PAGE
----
Research Papers on Religious Cults
Religious cults are groups with deviant or novel beliefs and practices. In research papers, the word cult is often used in a pejorative sense, and it carries negative connotations. Famous examples of religious cults include what are classified as Doomsday cults, such as the following:
- Branch Davidians, headed by David Koresh
- The Heaven’s Gate cult
- Jim Jones’ Peoples Temple, which led to the mass murder-suicide of 909 people in Guyana in 1978.
- Some claim that Scientology is a cult.
Good topics to discuss for your research project on religious cults include the following:
- Offer an overview and analysis of religious subcultures and their relationship with the concept of the cult.
- Explore the problematic issue of defining religious subcultures and cults.
- Give a summary of the sociological study of religious cults and the evolution of the field over the course of the twentieth century.
- Provide an overarching assessment of the significance of the relationship between new religious movements, religious subcultures, and religious cults will be presented.
The word cult originally referred to the act of worship within a particular religion. By the 19th century, the word was being used to describe faith healing. In 1932, sociologists Howard P. Becker began using the word to distinguish between three major types of religious behavior. Becker defined cults as small religious groups that had little organization. Later sociologists added the dimension of deviance; as such groups take their religious inspiration from sources outside the mainstream.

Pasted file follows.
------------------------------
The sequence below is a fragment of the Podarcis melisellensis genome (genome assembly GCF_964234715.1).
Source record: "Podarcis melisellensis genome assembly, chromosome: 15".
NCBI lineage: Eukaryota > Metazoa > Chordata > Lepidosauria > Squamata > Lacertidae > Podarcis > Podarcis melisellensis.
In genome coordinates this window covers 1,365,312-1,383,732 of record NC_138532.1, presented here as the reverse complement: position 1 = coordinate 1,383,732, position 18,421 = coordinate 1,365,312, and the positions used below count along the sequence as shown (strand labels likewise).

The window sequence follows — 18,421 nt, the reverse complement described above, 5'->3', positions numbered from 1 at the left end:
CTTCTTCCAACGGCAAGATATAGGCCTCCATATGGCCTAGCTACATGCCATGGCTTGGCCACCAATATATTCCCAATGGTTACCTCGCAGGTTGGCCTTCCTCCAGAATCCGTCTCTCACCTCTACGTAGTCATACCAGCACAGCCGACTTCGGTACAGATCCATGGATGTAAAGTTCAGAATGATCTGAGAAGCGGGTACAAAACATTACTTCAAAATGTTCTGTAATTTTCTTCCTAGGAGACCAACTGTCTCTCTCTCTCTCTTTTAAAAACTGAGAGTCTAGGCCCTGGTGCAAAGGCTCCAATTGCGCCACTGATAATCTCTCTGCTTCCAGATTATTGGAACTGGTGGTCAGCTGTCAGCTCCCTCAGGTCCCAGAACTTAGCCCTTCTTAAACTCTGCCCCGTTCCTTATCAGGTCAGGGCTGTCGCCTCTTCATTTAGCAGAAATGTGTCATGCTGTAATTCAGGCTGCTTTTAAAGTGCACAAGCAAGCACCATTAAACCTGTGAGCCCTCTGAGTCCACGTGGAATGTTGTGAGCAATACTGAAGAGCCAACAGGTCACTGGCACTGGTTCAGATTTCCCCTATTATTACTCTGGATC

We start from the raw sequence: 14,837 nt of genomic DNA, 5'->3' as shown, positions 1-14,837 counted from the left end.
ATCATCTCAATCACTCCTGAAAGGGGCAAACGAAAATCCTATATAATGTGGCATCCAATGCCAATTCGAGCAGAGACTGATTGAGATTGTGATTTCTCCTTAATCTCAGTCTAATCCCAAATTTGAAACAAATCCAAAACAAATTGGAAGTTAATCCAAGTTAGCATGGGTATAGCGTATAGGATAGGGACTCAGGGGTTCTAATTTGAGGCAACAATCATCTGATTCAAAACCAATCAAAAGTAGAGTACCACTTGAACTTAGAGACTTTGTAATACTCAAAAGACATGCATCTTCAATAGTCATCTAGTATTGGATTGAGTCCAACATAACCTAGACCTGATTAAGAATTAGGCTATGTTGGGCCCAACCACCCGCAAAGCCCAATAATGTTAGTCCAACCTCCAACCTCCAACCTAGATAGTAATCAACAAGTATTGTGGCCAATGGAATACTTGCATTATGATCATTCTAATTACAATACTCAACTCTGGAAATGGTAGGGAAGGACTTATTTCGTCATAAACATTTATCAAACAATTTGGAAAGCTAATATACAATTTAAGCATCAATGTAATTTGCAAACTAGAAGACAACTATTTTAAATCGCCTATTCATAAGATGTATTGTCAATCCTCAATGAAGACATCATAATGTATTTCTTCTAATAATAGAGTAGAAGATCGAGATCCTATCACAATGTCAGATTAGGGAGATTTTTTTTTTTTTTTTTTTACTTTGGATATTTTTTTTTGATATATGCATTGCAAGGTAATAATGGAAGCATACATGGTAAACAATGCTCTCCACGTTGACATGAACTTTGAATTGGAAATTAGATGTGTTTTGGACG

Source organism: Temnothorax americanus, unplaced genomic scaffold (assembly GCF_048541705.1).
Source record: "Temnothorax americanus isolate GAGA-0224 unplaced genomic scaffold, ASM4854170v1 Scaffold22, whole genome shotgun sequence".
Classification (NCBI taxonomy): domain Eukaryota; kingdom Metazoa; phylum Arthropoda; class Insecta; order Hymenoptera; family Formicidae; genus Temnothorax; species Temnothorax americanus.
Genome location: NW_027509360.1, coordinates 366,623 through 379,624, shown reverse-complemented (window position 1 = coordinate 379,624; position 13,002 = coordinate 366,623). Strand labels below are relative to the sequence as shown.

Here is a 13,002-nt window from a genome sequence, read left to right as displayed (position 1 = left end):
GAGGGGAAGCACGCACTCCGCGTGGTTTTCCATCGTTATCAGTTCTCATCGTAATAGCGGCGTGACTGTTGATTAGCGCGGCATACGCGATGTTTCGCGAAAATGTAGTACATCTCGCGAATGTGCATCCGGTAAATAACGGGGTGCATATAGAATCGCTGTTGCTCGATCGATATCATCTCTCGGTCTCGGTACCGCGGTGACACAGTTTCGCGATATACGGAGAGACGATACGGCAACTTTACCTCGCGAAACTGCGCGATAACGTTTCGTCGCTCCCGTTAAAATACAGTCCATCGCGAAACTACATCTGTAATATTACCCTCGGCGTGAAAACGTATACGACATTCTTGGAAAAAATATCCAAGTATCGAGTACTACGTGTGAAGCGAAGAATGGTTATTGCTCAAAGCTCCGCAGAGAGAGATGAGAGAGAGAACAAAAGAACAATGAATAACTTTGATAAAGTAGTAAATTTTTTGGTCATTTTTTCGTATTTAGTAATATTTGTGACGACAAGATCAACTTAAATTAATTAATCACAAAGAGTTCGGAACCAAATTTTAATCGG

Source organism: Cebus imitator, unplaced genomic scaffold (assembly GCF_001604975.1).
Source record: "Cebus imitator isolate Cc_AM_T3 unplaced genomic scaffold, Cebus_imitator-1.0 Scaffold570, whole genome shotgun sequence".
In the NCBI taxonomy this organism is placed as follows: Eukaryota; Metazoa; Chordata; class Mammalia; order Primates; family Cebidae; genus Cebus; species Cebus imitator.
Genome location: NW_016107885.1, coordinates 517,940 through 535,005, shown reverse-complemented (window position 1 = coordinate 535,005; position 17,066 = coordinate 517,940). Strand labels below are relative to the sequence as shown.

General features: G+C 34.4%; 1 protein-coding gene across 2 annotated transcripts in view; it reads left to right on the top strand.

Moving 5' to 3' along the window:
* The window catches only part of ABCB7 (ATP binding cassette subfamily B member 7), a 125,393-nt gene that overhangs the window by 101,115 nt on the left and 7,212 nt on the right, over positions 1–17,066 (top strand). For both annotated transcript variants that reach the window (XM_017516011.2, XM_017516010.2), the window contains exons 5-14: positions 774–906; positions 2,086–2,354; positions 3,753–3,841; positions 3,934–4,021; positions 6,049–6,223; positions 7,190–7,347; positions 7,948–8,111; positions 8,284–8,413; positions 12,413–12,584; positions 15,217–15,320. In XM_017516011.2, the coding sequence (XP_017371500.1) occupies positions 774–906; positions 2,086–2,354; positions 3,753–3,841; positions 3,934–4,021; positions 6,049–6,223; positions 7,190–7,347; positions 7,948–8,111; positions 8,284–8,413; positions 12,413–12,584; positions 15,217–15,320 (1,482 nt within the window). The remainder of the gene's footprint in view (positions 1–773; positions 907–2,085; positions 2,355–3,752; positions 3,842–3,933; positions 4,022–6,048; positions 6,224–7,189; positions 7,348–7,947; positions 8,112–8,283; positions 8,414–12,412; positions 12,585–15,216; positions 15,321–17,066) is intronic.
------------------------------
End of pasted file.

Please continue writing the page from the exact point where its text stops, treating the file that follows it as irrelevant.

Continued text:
Max Weber and others studied the phenomenon whereby religious cults have a charismatic leader at their center. By the 1970s, many believed that cults “brainwashed” their members, and religious cults became associated with a variety of negative behaviors, including kidnapping, sexual abuse, and mass suicide. Today, many sociologists refrain from using the word “cult” because of such negative connotations.
In the United States, the concept of religious freedom is a key aspect of the political and social landscape. Because of the history of religious persecution that compelled the emigration of America’s earliest European settlers, those who adhere to unorthodox religious practices have often been afforded a substantial degree of latitude. While it must be acknowledged that some bias and bigotry pertaining to religious practices persists in the United States, particularly toward adherents of nontraditional faiths, the foundation of religious tolerance has played an important role in shaping the view of religious practices in American culture.
In this context, much of the controversy surrounding the sociological study of nontraditional religions can be more clearly understood. Following the move towards cultural relativism that revolutionized anthropological study in the mid-twentieth century, sociologists have attempted to adopt a value-neutral analytical perspective in the study of nontraditional religious practices.